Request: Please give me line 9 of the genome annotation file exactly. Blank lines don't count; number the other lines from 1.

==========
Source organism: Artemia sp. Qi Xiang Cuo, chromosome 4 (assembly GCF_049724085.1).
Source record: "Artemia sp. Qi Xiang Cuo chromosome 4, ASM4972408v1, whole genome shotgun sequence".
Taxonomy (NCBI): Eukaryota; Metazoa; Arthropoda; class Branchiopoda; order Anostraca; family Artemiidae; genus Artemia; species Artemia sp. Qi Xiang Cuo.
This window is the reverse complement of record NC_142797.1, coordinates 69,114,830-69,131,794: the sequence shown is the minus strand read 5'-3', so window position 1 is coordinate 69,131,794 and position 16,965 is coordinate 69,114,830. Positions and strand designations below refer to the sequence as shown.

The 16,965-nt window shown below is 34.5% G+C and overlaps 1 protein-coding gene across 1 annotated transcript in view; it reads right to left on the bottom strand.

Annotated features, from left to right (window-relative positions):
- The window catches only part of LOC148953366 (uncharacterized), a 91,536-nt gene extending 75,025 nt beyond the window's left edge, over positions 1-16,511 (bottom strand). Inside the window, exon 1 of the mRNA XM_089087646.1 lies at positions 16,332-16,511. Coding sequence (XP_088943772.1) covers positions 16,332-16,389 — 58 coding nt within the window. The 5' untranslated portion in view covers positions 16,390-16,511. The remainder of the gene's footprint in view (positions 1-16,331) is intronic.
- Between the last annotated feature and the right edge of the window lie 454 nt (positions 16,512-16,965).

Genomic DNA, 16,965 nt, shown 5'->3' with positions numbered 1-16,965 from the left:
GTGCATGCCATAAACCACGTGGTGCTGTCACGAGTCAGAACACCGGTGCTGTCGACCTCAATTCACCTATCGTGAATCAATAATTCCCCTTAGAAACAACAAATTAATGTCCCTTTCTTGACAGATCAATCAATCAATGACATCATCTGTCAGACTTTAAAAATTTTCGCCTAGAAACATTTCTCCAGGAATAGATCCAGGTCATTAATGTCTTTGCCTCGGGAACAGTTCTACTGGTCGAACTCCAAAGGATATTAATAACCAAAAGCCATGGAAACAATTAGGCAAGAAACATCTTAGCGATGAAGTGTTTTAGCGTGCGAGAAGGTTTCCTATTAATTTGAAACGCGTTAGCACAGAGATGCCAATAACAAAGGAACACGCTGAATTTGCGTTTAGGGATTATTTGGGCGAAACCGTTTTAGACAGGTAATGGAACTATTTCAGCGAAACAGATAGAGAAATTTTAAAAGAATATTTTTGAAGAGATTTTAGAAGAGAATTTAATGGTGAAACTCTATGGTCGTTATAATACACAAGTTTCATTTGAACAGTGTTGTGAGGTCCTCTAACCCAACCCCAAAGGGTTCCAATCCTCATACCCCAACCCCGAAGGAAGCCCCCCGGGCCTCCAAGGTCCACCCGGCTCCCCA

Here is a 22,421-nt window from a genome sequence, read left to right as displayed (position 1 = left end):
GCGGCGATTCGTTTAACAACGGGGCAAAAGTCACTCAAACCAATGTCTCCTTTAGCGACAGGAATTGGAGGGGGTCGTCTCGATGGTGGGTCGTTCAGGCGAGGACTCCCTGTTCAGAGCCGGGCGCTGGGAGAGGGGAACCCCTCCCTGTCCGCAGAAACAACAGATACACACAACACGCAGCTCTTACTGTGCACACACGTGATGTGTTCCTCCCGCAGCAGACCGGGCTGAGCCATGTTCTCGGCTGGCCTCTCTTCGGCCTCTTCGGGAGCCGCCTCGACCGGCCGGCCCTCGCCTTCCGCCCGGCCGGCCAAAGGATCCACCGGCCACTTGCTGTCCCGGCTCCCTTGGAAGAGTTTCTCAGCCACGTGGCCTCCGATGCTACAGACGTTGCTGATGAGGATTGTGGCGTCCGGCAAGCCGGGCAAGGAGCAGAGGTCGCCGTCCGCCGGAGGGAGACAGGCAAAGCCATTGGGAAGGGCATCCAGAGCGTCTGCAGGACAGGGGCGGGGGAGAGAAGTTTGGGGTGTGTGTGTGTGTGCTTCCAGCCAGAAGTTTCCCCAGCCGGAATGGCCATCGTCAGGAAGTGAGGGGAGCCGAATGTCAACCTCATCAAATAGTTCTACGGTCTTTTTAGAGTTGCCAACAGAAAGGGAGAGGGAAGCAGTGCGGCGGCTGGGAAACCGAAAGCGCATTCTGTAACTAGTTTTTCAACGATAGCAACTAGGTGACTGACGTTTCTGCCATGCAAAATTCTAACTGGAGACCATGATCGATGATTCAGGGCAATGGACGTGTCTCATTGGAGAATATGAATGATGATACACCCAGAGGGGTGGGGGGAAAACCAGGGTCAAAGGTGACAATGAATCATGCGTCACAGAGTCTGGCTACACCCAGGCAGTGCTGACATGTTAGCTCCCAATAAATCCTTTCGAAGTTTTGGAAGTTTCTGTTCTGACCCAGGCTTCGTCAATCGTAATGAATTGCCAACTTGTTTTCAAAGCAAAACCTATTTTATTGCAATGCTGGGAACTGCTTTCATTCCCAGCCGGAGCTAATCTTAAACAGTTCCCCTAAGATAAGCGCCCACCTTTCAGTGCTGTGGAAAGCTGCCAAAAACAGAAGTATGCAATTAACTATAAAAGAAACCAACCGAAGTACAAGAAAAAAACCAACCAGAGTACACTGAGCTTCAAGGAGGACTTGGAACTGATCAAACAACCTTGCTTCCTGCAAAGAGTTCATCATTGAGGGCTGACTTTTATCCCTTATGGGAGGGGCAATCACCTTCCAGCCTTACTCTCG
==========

Genomic DNA, 16,965 nt, shown 5'->3' with positions numbered 1-16,965 from the left: